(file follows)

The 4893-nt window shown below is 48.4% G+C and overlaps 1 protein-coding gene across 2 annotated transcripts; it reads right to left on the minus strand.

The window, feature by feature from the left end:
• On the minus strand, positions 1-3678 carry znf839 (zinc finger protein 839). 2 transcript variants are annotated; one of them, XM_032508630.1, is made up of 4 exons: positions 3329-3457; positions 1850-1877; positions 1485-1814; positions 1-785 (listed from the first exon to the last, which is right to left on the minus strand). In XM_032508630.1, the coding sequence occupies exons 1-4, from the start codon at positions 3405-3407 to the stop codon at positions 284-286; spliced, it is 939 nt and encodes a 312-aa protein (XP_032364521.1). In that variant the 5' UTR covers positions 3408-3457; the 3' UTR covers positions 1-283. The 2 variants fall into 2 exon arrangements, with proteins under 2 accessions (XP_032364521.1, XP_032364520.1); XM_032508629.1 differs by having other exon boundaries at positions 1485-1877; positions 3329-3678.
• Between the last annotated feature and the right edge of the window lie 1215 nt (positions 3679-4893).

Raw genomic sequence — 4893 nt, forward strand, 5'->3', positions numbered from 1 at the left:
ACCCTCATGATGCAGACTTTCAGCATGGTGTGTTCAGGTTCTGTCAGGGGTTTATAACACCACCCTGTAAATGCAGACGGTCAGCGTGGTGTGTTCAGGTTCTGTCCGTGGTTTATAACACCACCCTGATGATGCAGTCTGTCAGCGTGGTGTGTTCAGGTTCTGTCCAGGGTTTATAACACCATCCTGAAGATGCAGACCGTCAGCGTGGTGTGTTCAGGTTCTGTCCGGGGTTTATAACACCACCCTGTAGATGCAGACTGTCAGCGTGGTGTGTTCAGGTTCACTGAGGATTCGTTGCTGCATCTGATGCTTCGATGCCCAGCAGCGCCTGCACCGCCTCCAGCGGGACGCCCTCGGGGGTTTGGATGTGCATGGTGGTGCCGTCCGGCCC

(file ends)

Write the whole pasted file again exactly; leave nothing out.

The 4893-nt window shown below is 48.4% G+C and overlaps 1 protein-coding gene across 2 annotated transcripts; it reads right to left on the minus strand.

The window, feature by feature from the left end:
• On the minus strand, positions 1-3678 carry znf839 (zinc finger protein 839). 2 transcript variants are annotated; one of them, XM_032508630.1, is made up of 4 exons: positions 3329-3457; positions 1850-1877; positions 1485-1814; positions 1-785 (listed from the first exon to the last, which is right to left on the minus strand). In XM_032508630.1, the coding sequence occupies exons 1-4, from the start codon at positions 3405-3407 to the stop codon at positions 284-286; spliced, it is 939 nt and encodes a 312-aa protein (XP_032364521.1). In that variant the 5' UTR covers positions 3408-3457; the 3' UTR covers positions 1-283. The 2 variants fall into 2 exon arrangements, with proteins under 2 accessions (XP_032364521.1, XP_032364520.1); XM_032508629.1 differs by having other exon boundaries at positions 1485-1877; positions 3329-3678.
• Between the last annotated feature and the right edge of the window lie 1215 nt (positions 3679-4893).

Raw genomic sequence — 4893 nt, forward strand, 5'->3', positions numbered from 1 at the left:
ACCCTCATGATGCAGACTTTCAGCATGGTGTGTTCAGGTTCTGTCAGGGGTTTATAACACCACCCTGTAAATGCAGACGGTCAGCGTGGTGTGTTCAGGTTCTGTCCGTGGTTTATAACACCACCCTGATGATGCAGTCTGTCAGCGTGGTGTGTTCAGGTTCTGTCCAGGGTTTATAACACCATCCTGAAGATGCAGACCGTCAGCGTGGTGTGTTCAGGTTCTGTCCGGGGTTTATAACACCACCCTGTAGATGCAGACTGTCAGCGTGGTGTGTTCAGGTTCACTGAGGATTCGTTGCTGCATCTGATGCTTCGATGCCCAGCAGCGCCTGCACCGCCTCCAGCGGGACGCCCTCGGGGGTTTGGATGTGCATGGTGGTGCCGTCCGGCCC